where is the standard finite three-point function, , and are the four-momenta, polarization vectors of the vector bosons and their on-shell masses, respectively, and neutral technipion couplings to techniquarks are

(8) |

while gauge couplings of techniquarks are defined in
Ref. Pasechnik:2013bxa (). Finally, the explicit expressions of the effective neutral technipion
couplings for on-shell , and
final states are^{4}

(9) | |||

(10) | |||

(11) |

where is the fine structure constant.

Now the two-body technipion decay width in a vector boson channel can be represented in terms of the effective couplings (7) as follows:

(12) |

where for identical bosons and and for different ones, and is the normalized Källén function

(13) |

For example, in the VTC model, for = 10 and one gets:

(14) | |||||

(15) | |||||

(16) |

The total decay width is a sum of the tree contributions:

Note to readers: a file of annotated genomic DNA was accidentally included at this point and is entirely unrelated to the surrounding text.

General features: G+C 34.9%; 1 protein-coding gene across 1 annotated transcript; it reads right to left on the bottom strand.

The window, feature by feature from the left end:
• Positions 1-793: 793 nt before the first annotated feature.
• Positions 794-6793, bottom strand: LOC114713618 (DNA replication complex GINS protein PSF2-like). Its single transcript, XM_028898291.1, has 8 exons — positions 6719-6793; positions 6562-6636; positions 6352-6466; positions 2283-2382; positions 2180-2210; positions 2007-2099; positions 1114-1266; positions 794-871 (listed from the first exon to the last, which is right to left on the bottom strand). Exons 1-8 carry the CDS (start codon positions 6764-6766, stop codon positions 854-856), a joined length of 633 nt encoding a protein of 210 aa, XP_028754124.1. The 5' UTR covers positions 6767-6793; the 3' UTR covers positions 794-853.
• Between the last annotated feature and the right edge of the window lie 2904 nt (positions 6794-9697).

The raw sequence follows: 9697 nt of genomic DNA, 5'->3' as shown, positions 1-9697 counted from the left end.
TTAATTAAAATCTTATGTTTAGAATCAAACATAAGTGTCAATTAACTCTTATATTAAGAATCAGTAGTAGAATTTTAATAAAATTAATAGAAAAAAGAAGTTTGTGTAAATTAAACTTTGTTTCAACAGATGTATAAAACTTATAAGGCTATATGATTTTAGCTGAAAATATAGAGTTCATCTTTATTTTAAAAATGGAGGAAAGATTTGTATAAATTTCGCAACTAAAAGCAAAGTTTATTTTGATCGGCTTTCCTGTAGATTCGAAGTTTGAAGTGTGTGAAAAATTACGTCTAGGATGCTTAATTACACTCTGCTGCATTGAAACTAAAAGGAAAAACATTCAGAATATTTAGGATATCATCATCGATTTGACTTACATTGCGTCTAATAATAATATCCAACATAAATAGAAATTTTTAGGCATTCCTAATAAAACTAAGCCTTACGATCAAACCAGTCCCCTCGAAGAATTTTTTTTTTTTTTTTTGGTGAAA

(17) |

The corresponding branching fractions are:

(18) | |||||

(19) | |||||

(20) |

How the total decay width depends on the model coupling constant is shown in Fig. 4. Only at very large = 300-400 one can reproduce the ATLAS quasi-experimental value 45 GeV ATLAS:2015 (); CMS:2015dxe () (only the ATLAS collaboration claims that the observed state is broad). Such a gigantic value is far too big compared to an analogical coupling in effective quark-hadron interactions in low-energy QCD such that the model looses its physical sense. However, the extraction of the total width from the “experimental data” is highly speculative and biased and thus should not be taken too seriously.

## Iii Production mechanisms of neutral technipion

As mentioned in the introduction we shall consider contributions of different QED-orders to the production of hypothetical technipions as shown in Figs. 1-3. Let us briefly discuss all the contributions one by one.

As already discussed above in our VTC model Pasechnik:2013bxa () the technipion couples only to photons and bosons. In the present paper, we shall include only coupling to photons as far as the production mechanism of technipion is considered. The couplings to bosons do not affect the observables significantly and will be considered elsewhere.